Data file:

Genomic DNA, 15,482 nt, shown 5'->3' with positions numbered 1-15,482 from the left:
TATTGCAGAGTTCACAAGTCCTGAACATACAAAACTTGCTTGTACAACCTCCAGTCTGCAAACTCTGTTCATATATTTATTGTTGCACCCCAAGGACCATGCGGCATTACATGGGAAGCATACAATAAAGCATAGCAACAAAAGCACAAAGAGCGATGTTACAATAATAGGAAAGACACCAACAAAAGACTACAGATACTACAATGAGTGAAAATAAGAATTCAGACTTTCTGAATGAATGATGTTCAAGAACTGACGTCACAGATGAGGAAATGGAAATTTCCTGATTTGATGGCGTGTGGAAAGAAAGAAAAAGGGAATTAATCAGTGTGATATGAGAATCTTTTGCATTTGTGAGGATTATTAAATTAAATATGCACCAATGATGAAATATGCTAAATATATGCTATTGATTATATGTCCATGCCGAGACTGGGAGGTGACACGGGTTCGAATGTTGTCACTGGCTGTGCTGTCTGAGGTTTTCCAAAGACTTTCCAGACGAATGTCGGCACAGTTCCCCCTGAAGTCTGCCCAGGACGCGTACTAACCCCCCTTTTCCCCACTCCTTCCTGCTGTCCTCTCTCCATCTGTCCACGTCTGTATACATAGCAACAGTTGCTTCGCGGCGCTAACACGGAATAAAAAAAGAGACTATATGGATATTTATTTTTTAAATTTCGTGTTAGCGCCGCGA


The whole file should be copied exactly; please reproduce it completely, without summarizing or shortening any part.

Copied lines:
Genomic DNA, 15,482 nt, shown 5'->3' with positions numbered 1-15,482 from the left:
TATTGCAGAGTTCACAAGTCCTGAACATACAAAACTTGCTTGTACAACCTCCAGTCTGCAAACTCTGTTCATATATTTATTGTTGCACCCCAAGGACCATGCGGCATTACATGGGAAGCATACAATAAAGCATAGCAACAAAAGCACAAAGAGCGATGTTACAATAATAGGAAAGACACCAACAAAAGACTACAGATACTACAATGAGTGAAAATAAGAATTCAGACTTTCTGAATGAATGATGTTCAAGAACTGACGTCACAGATGAGGAAATGGAAATTTCCTGATTTGATGGCGTGTGGAAAGAAAGAAAAAGGGAATTAATCAGTGTGATATGAGAATCTTTTGCATTTGTGAGGATTATTAAATTAAATATGCACCAATGATGAAATATGCTAAATATATGCTATTGATTATATGTCCATGCCGAGACTGGGAGGTGACACGGGTTCGAATGTTGTCACTGGCTGTGCTGTCTGAGGTTTTCCAAAGACTTTCCAGACGAATGTCGGCACAGTTCCCCCTGAAGTCTGCCCAGGACGCGTACTAACCCCCCTTTTCCCCACTCCTTCCTGCTGTCCTCTCTCCATCTGTCCACGTCTGTATACATAGCAACAGTTGCTTCGCGGCGCTAACACGGAATAAAAAAAGAGACTATATGGATATTTATTTTTTAAATTTCGTGTTAGCGCCGCGA